May 19, 2021 | Daywey Chen

Yes, when compared to solvent-based ink, water-based ink emits much fewer VOCs into the air making it more eco-friendly. However, this doesn’t mean that during production one can just wash up the ink waste and simply let it go down the drain. The wastewater from water-based ink contains pigments, dynes, vehicles, auxiliary solvents, and additives that are harmful to the environment. Water-based ink is better, but it is not perfect. The wastewater needs to be treated before it can be discharged. In this article, we are going to explore two different wastewater treatments used in practice which are chemical treatment and electrolysis treatment.


Chemical treatment – To lower the wastewater pH level to 2.5~4 for breaking the ink emulsion. An emulsion is a mixture of two or more liquids that usually don’t mix. After breaking the ink emulsion, the pH level is elevated to 8~9.5 while adding coagulant to achieve precipitation and coagulation. The solids will form a pin floc. Pin floc occurs when the charge value on the surface of the molecules is reduced to near zero. This way the molecules will coagulate, otherwise, the molecules repel one another like a magnet. It is important to note that overdosing the coagulant will cause the surface charge of the molecules to swing to the other charge value and the pin floc will be gone. Once the pin floc is formed, the next step is to flocculate. Flocculation refers to a process by which fine particles are clump together into a floc. This is done by introducing flocculant into the wastewater. The long-chain molecule of the flocculant has many receptors sites and is used to enmesh the pin floc, which can then be separated from the water.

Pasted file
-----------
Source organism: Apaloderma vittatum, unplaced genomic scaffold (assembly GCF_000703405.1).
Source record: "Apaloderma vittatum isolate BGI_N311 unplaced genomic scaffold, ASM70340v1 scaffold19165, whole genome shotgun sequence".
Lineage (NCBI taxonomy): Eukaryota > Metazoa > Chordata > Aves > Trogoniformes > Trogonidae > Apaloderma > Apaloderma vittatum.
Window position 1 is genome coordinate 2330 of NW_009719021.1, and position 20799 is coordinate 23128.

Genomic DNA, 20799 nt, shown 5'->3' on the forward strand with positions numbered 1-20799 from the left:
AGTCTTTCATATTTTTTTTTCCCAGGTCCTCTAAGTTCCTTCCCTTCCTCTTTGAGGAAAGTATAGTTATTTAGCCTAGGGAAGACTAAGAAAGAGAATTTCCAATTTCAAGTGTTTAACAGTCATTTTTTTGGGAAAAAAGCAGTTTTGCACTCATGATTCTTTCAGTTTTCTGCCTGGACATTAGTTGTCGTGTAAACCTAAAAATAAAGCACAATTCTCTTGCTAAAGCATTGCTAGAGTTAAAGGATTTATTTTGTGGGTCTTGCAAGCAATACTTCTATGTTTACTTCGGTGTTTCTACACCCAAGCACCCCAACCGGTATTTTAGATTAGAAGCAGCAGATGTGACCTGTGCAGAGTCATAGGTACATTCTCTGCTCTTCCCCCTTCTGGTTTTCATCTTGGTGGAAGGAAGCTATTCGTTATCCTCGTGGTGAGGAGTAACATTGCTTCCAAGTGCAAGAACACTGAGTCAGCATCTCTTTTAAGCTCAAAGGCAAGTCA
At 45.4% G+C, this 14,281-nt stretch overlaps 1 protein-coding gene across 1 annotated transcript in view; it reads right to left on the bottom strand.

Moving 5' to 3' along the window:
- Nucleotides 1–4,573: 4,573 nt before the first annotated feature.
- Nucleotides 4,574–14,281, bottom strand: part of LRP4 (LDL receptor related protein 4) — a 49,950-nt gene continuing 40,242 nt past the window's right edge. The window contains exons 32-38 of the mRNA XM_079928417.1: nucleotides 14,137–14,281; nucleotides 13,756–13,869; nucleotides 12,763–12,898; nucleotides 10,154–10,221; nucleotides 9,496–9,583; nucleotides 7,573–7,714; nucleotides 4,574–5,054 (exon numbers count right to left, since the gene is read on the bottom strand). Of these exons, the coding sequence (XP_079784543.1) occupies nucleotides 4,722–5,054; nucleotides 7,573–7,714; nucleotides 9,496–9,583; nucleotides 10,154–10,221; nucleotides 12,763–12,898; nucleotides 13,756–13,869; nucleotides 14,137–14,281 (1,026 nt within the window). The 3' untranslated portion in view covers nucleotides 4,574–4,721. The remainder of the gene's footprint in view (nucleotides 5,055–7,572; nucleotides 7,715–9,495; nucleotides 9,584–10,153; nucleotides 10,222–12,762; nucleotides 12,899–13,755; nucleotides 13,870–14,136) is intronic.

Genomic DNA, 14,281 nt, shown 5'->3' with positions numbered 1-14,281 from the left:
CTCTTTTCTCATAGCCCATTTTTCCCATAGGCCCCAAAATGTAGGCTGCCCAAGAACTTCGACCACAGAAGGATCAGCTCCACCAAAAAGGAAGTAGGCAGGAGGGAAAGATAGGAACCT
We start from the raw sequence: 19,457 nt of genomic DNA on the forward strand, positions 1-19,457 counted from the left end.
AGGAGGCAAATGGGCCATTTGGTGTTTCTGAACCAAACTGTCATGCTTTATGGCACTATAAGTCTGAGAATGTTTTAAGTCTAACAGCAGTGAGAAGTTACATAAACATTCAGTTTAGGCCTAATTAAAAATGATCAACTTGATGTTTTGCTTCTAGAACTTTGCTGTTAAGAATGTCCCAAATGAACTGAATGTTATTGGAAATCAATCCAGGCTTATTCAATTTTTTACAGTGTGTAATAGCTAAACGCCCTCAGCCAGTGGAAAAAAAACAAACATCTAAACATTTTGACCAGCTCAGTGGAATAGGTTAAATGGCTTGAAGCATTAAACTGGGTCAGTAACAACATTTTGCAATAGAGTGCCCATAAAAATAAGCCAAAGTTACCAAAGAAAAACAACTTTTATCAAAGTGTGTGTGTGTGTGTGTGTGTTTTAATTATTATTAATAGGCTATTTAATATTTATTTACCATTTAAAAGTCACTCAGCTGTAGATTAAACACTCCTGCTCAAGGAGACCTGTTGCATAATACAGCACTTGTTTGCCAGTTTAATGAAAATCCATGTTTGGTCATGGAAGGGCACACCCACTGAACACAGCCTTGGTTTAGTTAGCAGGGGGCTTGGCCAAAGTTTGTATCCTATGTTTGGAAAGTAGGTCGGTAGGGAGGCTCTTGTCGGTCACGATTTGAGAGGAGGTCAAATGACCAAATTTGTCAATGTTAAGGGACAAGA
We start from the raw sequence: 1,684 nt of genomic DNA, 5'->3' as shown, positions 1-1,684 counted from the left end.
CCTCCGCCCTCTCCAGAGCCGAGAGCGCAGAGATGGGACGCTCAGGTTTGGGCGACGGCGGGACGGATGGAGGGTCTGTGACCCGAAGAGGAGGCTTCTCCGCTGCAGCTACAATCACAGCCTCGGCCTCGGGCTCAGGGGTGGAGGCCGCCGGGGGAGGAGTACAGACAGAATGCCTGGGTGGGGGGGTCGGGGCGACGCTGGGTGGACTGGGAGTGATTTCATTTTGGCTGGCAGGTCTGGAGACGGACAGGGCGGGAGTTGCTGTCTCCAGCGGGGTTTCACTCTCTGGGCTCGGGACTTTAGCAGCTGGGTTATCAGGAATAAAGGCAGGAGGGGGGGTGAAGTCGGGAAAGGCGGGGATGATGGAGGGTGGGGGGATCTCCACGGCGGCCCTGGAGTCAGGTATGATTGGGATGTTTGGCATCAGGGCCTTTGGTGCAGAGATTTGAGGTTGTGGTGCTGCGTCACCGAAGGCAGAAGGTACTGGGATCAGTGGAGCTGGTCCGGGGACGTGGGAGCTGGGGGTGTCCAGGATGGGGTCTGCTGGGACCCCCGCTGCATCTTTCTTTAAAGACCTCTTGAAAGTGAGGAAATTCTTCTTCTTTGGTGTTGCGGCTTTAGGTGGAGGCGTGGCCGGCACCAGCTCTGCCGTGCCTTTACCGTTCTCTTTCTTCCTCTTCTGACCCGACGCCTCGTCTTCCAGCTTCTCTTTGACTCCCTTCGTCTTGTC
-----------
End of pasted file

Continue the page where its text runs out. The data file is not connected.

Electrolysis – electrolytic wastewater treatment is less used in comparison to chemical treatment. The goal of electrolysis is to achieve a similar purpose as the chemical treatment, which is to achieve coagulation and flocculation for separation; but by using electricity instead of chemicals. When an electrical current is applied, the coagulant is generated by the oxidation of the electrode. The release of ions from the electrode neutralizes the charges of the wastewater particles and thereby initiating coagulation. The commonly used electrode includes Iron and Aluminum. Then the electrically generated tiny bubbles of the hydrogen and oxygen gas interact with pollutant particles, floating to the surface of the water body for separation.


There are many different ways to treat ink wastewater. Depending on the ink content, one will choose a treatment that best matches one needs. Many times, a combination of processes is used together to achieve the most effective result. At the end of the day, it’s a balance between treatment cost, purification quality, and the stringency of the local environmental regulation.


Daywey Chen

Article by Daywey Chen, KYMC